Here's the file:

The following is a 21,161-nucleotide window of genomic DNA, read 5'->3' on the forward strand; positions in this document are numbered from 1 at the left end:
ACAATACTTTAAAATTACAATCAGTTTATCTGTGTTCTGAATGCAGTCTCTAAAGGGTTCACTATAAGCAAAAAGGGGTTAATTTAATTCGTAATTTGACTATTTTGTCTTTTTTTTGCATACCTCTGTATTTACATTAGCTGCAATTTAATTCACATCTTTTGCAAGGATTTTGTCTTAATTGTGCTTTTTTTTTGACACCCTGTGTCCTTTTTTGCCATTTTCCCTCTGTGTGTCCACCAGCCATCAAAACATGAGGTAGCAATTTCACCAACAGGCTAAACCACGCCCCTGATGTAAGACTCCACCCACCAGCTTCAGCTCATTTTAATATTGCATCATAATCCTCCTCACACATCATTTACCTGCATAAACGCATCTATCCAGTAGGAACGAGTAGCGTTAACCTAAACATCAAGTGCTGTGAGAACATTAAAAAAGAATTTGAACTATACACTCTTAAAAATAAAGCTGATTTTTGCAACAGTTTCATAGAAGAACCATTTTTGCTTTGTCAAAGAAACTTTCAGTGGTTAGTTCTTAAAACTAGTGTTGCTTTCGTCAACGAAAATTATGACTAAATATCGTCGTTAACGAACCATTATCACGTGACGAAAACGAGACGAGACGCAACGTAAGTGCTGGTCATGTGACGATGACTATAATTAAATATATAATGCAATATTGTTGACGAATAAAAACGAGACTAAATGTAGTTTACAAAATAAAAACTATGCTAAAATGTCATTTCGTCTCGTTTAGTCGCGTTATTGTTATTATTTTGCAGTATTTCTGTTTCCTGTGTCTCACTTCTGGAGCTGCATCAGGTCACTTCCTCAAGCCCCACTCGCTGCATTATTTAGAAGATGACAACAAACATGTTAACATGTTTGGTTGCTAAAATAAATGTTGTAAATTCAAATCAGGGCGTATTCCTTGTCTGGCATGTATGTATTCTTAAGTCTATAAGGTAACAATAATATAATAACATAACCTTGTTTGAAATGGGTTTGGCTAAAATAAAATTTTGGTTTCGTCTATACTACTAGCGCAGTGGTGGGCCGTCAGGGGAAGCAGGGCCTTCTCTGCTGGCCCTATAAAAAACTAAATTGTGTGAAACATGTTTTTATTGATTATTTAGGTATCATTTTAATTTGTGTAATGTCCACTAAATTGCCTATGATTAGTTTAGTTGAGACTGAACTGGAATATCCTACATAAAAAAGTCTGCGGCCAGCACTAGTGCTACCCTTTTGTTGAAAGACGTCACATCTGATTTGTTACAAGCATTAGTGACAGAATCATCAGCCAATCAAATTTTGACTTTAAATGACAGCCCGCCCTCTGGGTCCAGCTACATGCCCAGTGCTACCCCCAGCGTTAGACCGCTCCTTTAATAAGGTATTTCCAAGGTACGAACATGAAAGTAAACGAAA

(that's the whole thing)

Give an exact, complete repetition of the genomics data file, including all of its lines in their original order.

The following is a 21,161-nucleotide window of genomic DNA, read 5'->3' on the forward strand; positions in this document are numbered from 1 at the left end:
ACAATACTTTAAAATTACAATCAGTTTATCTGTGTTCTGAATGCAGTCTCTAAAGGGTTCACTATAAGCAAAAAGGGGTTAATTTAATTCGTAATTTGACTATTTTGTCTTTTTTTTGCATACCTCTGTATTTACATTAGCTGCAATTTAATTCACATCTTTTGCAAGGATTTTGTCTTAATTGTGCTTTTTTTTTGACACCCTGTGTCCTTTTTTGCCATTTTCCCTCTGTGTGTCCACCAGCCATCAAAACATGAGGTAGCAATTTCACCAACAGGCTAAACCACGCCCCTGATGTAAGACTCCACCCACCAGCTTCAGCTCATTTTAATATTGCATCATAATCCTCCTCACACATCATTTACCTGCATAAACGCATCTATCCAGTAGGAACGAGTAGCGTTAACCTAAACATCAAGTGCTGTGAGAACATTAAAAAAGAATTTGAACTATACACTCTTAAAAATAAAGCTGATTTTTGCAACAGTTTCATAGAAGAACCATTTTTGCTTTGTCAAAGAAACTTTCAGTGGTTAGTTCTTAAAACTAGTGTTGCTTTCGTCAACGAAAATTATGACTAAATATCGTCGTTAACGAACCATTATCACGTGACGAAAACGAGACGAGACGCAACGTAAGTGCTGGTCATGTGACGATGACTATAATTAAATATATAATGCAATATTGTTGACGAATAAAAACGAGACTAAATGTAGTTTACAAAATAAAAACTATGCTAAAATGTCATTTCGTCTCGTTTAGTCGCGTTATTGTTATTATTTTGCAGTATTTCTGTTTCCTGTGTCTCACTTCTGGAGCTGCATCAGGTCACTTCCTCAAGCCCCACTCGCTGCATTATTTAGAAGATGACAACAAACATGTTAACATGTTTGGTTGCTAAAATAAATGTTGTAAATTCAAATCAGGGCGTATTCCTTGTCTGGCATGTATGTATTCTTAAGTCTATAAGGTAACAATAATATAATAACATAACCTTGTTTGAAATGGGTTTGGCTAAAATAAAATTTTGGTTTCGTCTATACTACTAGCGCAGTGGTGGGCCGTCAGGGGAAGCAGGGCCTTCTCTGCTGGCCCTATAAAAAACTAAATTGTGTGAAACATGTTTTTATTGATTATTTAGGTATCATTTTAATTTGTGTAATGTCCACTAAATTGCCTATGATTAGTTTAGTTGAGACTGAACTGGAATATCCTACATAAAAAAGTCTGCGGCCAGCACTAGTGCTACCCTTTTGTTGAAAGACGTCACATCTGATTTGTTACAAGCATTAGTGACAGAATCATCAGCCAATCAAATTTTGACTTTAAATGACAGCCCGCCCTCTGGGTCCAGCTACATGCCCAGTGCTACCCCCAGCGTTAGACCGCTCCTTTAATAAGGTATTTCCAAGGTACGAACATGAAAGTAAACGAAA